A second, and more prevalent reason is reverse logistics. Unlike the forward supply chain which enjoys economies of scale in every stage, reverse logistics is very costly and inefficient. Products are returned at random times and in small batches (of one or two). They are shipped back to different places (based on product type), sorted in various locations, and in different ways, and finally stored until a decision is made on whether to sell them again or not. The reverse process is time-consuming and has no value for anyone involved in any of the stages. When people cannot identify the value in a process, they tend to bother less in making it more efficient.
Industry experts estimate the cost of returning a product (including the different steps and overhead) at $15 per product. For a $100 item, this can easily eliminate any margins the firm had. Also, based on the experiment carried out by Marketplace, most of the returned items end up in landfills or circling around indefinitely.
Returns are both extremely costly and very wasteful, both in terms of non-value-added work needed to process them and their effect on the environment.
So, if this is the case, why do firms offer such generous return policies?
The obvious answer is: To keep their customers.
Returns in e-commerce are much more prevalent than in brick-and-mortar shopping, where approximately 8-9% of the products are returned. We have probably forgotten the early days of e-commerce, but while books and CDs made quick inroads, people were reluctant to buy clothing and shoes online, given the genuine concerns on size and fit. Zappos was the first to disrupt this industry by allowing for very generous returns.
And almost all other retailers were quick to follow.
The problem was that customers were also quick to change their purchasing behavior.
Shoppers are ordering multiple items with the knowledge that they’ll easily be able to return some, whether online or in-store. In a recent survey, 51% of online shoppers avoid retailers with strict return policies, while in the same survey, nearly 55% of respondents made online purchases knowing they were likely to return at least some of the items purchased.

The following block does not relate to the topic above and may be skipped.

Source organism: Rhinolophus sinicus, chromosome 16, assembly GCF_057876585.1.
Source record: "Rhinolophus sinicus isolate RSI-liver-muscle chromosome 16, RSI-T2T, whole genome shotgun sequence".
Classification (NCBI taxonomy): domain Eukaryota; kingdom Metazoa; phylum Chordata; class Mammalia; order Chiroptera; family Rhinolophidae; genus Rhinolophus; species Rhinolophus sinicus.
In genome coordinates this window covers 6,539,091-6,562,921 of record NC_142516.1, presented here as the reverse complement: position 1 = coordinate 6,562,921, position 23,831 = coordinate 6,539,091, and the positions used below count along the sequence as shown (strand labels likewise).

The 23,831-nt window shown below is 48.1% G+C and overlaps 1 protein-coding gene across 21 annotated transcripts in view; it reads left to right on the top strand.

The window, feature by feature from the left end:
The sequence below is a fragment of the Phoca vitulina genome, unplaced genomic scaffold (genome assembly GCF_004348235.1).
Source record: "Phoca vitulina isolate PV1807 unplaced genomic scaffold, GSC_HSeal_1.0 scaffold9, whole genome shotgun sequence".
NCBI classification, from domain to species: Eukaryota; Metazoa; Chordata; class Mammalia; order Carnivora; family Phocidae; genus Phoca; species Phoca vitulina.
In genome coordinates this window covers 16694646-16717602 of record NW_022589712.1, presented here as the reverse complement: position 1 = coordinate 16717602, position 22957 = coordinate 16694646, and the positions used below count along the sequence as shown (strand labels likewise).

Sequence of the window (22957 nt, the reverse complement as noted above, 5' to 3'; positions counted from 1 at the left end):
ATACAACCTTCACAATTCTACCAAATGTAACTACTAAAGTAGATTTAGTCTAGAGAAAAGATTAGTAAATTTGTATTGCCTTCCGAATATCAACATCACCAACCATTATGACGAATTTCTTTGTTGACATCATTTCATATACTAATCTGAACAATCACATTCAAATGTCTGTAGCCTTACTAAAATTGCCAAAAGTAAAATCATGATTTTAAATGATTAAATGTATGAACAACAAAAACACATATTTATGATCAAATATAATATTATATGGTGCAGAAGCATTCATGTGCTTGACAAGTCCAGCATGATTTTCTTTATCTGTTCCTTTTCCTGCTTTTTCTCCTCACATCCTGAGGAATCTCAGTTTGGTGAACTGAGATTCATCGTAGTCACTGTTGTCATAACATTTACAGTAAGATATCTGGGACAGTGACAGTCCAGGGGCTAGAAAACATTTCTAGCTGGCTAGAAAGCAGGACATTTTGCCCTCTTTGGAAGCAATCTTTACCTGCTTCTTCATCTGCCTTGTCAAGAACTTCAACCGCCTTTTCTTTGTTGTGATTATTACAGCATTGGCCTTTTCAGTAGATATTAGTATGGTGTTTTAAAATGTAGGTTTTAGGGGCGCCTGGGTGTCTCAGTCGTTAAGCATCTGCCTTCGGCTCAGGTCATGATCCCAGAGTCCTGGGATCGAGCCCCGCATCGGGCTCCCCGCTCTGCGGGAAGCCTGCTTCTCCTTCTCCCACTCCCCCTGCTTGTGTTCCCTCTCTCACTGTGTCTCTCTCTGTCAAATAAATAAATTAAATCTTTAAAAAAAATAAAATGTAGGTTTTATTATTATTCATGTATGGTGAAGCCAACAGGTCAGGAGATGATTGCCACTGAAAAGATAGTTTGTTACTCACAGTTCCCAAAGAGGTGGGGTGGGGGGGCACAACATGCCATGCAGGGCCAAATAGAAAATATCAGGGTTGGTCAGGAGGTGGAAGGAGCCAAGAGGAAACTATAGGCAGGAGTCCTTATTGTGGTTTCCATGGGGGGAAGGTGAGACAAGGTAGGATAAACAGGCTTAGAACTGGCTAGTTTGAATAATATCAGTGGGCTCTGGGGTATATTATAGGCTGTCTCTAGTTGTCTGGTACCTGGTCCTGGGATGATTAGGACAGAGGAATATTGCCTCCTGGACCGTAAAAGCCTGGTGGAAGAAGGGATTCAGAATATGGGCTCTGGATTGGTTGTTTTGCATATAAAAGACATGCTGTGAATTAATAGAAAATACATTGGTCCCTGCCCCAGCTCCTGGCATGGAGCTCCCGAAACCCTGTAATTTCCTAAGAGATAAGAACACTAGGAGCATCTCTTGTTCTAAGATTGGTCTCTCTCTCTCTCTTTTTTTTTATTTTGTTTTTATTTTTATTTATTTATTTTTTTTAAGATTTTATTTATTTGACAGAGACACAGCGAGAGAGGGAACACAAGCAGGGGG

The New Equilibrium
Customers order products they know they are probably going to return. Firms incur significant costs from handling these returns, but the fear of losing customers does not allow them to change this behavior. Customers have no incentive to change their behavior because they don’t want to lose convenience (even though they claim they care about sustainability and the environment).
What are the implications of this new equilibrium? The prices of the products will probably reflect the fact that they are likely to be returned, and will incorporate that cost. And to the extent that the different channels (brick-and-mortar vs online) offer similar pricing: one pays in real estate what the other pays in shipping and returns. The costs remain, the structure shifts.
Other long-term implications, primarily in places where demand is quite elastic (making customers sensitive to price changes), have to do with firms reducing the quality of their products. If a product is likely to be returned, why invest in its longevity. And indeed, one of the most successful retailers is Shein where items are extremely cheap and seem to be of low quality. But in order to stay up-to-date with the latest Instagram fashion trends, having access to a variety of styles is more important than investing in a good-quality product.